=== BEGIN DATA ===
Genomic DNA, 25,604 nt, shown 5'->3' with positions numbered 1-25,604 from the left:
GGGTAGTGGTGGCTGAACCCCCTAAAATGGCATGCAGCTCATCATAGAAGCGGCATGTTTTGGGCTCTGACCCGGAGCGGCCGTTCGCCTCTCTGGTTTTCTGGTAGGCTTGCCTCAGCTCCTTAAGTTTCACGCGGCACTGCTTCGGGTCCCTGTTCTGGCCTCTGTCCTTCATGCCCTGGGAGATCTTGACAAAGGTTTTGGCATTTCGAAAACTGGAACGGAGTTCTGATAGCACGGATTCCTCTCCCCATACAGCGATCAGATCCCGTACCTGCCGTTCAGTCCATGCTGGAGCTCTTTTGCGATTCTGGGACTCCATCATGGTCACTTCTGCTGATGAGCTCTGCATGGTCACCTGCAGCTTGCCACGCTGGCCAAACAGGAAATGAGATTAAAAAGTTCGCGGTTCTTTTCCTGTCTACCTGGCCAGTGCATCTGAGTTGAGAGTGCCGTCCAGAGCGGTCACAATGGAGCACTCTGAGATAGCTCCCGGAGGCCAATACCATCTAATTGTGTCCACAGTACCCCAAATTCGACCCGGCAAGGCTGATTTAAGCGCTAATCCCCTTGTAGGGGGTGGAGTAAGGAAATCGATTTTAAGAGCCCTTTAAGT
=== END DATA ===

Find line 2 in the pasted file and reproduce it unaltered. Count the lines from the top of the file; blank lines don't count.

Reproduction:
GGGTAGTGGTGGCTGAACCCCCTAAAATGGCATGCAGCTCATCATAGAAGCGGCATGTTTTGGGCTCTGACCCGGAGCGGCCGTTCGCCTCTCTGGTTTTCTGGTAGGCTTGCCTCAGCTCCTTAAGTTTCACGCGGCACTGCTTCGGGTCCCTGTTCTGGCCTCTGTCCTTCATGCCCTGGGAGATCTTGACAAAGGTTTTGGCATTTCGAAAACTGGAACGGAGTTCTGATAGCACGGATTCCTCTCCCCATACAGCGATCAGATCCCGTACCTGCCGTTCAGTCCATGCTGGAGCTCTTTTGCGATTCTGGGACTCCATCATGGTCACTTCTGCTGATGAGCTCTGCATGGTCACCTGCAGCTTGCCACGCTGGCCAAACAGGAAATGAGATTAAAAAGTTCGCGGTTCTTTTCCTGTCTACCTGGCCAGTGCATCTGAGTTGAGAGTGCCGTCCAGAGCGGTCACAATGGAGCACTCTGAGATAGCTCCCGGAGGCCAATACCATCTAATTGTGTCCACAGTACCCCAAATTCGACCCGGCAAGGCTGATTTAAGCGCTAATCCCCTTGTAGGGGGTGGAGTAAGGAAATCGATTTTAAGAGCCCTTTAAGT